I wish I was writing this to tell you the big secret on how to avoid anxiety in the first trimester. I wish there was something magical to make all your worry and fear disappear, but the truth is, there is no secret. There is nothing magical. Pregnancy after loss is HARD. Whether thats one loss, 5 miscarriages, a still birth, whatever your loss is, I can promise you that your next pregnancy will not be the same. Instead I’m writing today to share some of the things I did to help me survive the first trimester. I really do believe it’s a survival season of life. There was no striving, at least not for me and THAT’s OK. Accepting that it’s ok is a big part of it too. 

Oh yeah, in case you missed it, we’re expecting! It took me a while to feel comfortable to share our news widely and to be honest, before I pressed the “post” button, I was very hesitant. It just made it seem so real and I wasn’t sure I felt it was that real. It still doesn’t, but I know it will come eventually so I’m doing my best to give myself that time. 

First Trimester Survival Tips

1. Don’t Keep it to Yourself

I get the whole, wait until the end of the first trimester, before sharing your pregnancy, but why? How is this helping you? Sure, maybe don’t tell the whole world if you aren’t comfortable, but telling your close friends and family can be really helpful. Feeling nauseas, anxiety ridden AND keeping it a secret all while trying to act normal DOES NOT HELP! For me, telling people who I saw regularly helped because I didn’t have to pretend to be okay when I wasn’t. They knew what was going on. And the random check ins from others who knew my situation was always much appreciated. Isolating yourself when you’re already in one of the toughest seasons of life just makes things harder.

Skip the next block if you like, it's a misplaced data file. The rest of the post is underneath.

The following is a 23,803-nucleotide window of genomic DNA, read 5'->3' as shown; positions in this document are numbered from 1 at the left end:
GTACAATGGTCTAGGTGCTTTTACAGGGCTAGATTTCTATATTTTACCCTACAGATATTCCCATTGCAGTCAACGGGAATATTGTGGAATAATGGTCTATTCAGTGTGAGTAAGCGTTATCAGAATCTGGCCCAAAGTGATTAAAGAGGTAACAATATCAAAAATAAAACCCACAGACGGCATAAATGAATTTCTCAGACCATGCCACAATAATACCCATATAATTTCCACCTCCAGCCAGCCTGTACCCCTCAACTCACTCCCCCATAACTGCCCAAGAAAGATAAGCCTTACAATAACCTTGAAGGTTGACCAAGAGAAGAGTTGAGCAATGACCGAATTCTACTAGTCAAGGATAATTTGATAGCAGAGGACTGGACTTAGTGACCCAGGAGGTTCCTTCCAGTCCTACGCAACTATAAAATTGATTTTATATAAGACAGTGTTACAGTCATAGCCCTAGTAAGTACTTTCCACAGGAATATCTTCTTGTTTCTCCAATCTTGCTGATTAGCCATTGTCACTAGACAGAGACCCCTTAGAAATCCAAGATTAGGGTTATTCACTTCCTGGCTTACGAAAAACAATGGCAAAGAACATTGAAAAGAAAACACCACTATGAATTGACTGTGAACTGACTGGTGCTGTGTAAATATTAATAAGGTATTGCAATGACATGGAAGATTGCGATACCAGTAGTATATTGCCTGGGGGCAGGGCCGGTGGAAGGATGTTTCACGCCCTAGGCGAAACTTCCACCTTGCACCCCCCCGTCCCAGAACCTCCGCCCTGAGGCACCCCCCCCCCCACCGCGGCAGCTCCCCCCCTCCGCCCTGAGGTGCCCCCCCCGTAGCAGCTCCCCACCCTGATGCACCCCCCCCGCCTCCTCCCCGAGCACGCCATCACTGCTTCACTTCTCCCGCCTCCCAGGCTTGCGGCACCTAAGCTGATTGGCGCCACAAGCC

2. One Day at a Time

This has been my mantra for a LONG TIME. I really took this to heart for the first trimester. I counted the days, each milestone, each doctors appointment, each ultrasound, each time I took medication, each blood test. Whatever you need to do to get through that day and make it to the next appointment. Instead of focusing on the next ultrasound that would be weeks away, I would do my best to focus on getting through that day, then the next day and then the next. If crossing the days off your calendar helps then do it. I told myself over and over, one day at a time. If you tell yourself something enough you’ll slowly start to believe it. You got this, one day at a time. That’s what I would tell myself. 

3. Give Yourself Grace

Be kind to yourself. If that means, allowing your other child/children to watch several episodes of Paw Patrol so you can rest then so be it. Or maybe it means ordering take out. That’s okay. Isn’t it better to eat out then not eat at all? Or maybe it means buying connivence foods you wouldn’t normally eat. Remember, you are in a tough season, you’re not here to strive, just survive. I think it’s perfectly okay to allow yourself to just survive. 

4. Dealing with Nausea

On top of the anxiety nausea also SUCKS! I was so sick, throwing up, barely eating, feeling weak, so tired, I’m sure it all sounds familiar. I still have a hard time eating, but at least I’m able to hold my food down. A few things that helped were adjusting my eating habits from eating three large meals a day to snacking throughout the day. For months I carried a bag of pretzels in my purse and would snack on them when I needed to eat. Eating less, more frequently was one of the few things that actually helped. Plain food, cold food and no meat were also things that helped.